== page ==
The last workshop to be mentioned today was a SMARTboard workshop given by Tiffany Berting.  You can get all the files mentioned here: www.tiffany.berting.wix.com/music 

She started with a pitch exploration story about a kid named Jake who went to an amusement park.  The story was really cute and what I liked best (and will be adding to my pitch exploration book) was that she had a dot on the end of each line you can move to help the kids follow along with the sounds.  So great!

She had files for listening - such as Haydns Surprise symphony (tip toe tiptoe tiptoe LOOK!), and Carmen's "Toreador" song as well as files to teach rhythm such as bee bee bumble bee, pease porridge and 10 in the bed (this one has a really cute surprise where when you click the monkey he falls out and lands on his head!).
She showed us rhythm spinners and some great rhythm manipulatives.  There are so many files I can not wait to download.   One "duh" moment she gave me was when using rhythm manipulatives on the SMARTboard have all the kids with the same manipulatives they can all touch and use on their own laminated cards in front of them.  Then only allow the kids who get the answer right to go show the answer for all on the SMARTboard.  I was always unsure of what to have other kids doing while one was at the board.  This makes so much sense!

Students (well adults in the workshop) were able to work together to write rhythms in different ways during - with buttons (big for ta, small for ti-ti), colored rhythm cards, etc.  They were able to isolate rhythms by singing a song (or listening) and spliting into groups so group one only sings the Tas (quartner notes), group two only the Tika-Tikas (sixteenth notes) group 3 only the Ti Tis (eighth notes) etc.  I have already done this in my class and it is very fun.  The students stand when their rhythm comes up so it gets them moving too.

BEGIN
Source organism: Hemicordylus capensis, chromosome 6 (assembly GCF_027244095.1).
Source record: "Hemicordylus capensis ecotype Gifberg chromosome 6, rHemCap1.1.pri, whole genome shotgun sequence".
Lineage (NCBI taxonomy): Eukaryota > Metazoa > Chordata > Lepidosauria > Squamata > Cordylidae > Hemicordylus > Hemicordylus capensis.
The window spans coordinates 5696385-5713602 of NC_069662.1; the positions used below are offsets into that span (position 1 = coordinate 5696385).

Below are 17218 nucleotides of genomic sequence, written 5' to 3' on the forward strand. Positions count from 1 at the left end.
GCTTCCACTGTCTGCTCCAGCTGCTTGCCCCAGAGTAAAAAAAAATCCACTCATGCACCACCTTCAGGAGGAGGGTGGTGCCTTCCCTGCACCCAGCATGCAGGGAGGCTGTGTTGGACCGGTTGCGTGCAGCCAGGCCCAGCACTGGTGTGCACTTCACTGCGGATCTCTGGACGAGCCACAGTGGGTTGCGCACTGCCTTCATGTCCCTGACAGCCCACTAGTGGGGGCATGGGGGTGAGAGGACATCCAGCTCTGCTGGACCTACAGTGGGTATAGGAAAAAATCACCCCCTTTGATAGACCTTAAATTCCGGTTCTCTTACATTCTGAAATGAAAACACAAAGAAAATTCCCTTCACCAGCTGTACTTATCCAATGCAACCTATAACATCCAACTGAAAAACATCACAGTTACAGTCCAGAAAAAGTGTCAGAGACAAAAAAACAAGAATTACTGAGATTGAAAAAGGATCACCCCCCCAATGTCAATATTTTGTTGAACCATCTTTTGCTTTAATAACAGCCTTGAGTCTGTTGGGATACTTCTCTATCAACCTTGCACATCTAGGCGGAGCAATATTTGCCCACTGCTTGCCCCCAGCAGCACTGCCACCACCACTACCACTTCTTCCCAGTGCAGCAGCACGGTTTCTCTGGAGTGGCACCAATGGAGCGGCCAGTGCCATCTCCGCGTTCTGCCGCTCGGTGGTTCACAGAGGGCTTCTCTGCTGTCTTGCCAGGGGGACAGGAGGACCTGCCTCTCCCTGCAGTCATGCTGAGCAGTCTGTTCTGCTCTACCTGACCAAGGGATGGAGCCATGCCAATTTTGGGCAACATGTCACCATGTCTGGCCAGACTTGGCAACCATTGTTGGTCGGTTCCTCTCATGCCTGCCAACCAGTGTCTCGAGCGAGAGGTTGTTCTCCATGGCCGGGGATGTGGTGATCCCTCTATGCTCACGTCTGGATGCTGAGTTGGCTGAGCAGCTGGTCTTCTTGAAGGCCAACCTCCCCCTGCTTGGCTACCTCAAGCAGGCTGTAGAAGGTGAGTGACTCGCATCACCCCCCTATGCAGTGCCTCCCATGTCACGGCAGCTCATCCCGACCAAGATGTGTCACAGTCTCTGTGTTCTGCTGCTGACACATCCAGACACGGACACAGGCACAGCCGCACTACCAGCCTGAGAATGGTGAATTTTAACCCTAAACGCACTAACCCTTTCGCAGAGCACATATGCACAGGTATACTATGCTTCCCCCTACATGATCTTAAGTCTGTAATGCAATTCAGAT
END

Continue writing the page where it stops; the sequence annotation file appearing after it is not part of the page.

She had mystery songs AND showed us that you can combine the note heads from learning high and low with the rhythm stick notation for students to have an "Ah Ha" moment with music notes.  They know that the sticks show the rhythm, and the note heads show the melody, but you only have all the info you need when you combine them together.  Another fun thing was the dice spinner for Down By The Bay.  Instead of having bulky cards for the kids to choose to solo from, just have them tap the SMARTboard to role for thier solo verse!

One other thing Tiffany did was add a twist to the ever popular FREEZE dance.  She first read "My Many Colored Days" by Dr. Seuse and they discussed different feelings.  Then, during freeze dance if there is ever any extra time at the end of a lesson, she would play music that evokes different emotions and feelings.  After the students freeze, they are asked which color from the book they thought the music matched. This helps students to make purposeful choices in their movements so they aren't just shaking and stopping, but rather moving the way the music sounds.  This is a very cool, very easy,  idea to make a so-so game into one with more musicality.

I got so much out of this workshop including files that I am really excited to use in my plans coming up.  Be sure to check out Tiffany's webpage and blog and get those files!

If you would like me to go into detail about any of these games, manipulatives, stories, etc from this post, just comment! I would be happy to share more.


  1. Do you have more information on the purposeful play book? I'm having trouble finding it online. Thanks!

    1. It is actually called purposeful pathways- my fault. I have fixed it at the top of the blog. Here is a link! http://www.musiciselementary.com/mie2/product_info.php?products_id=4556

      Enjoy the book!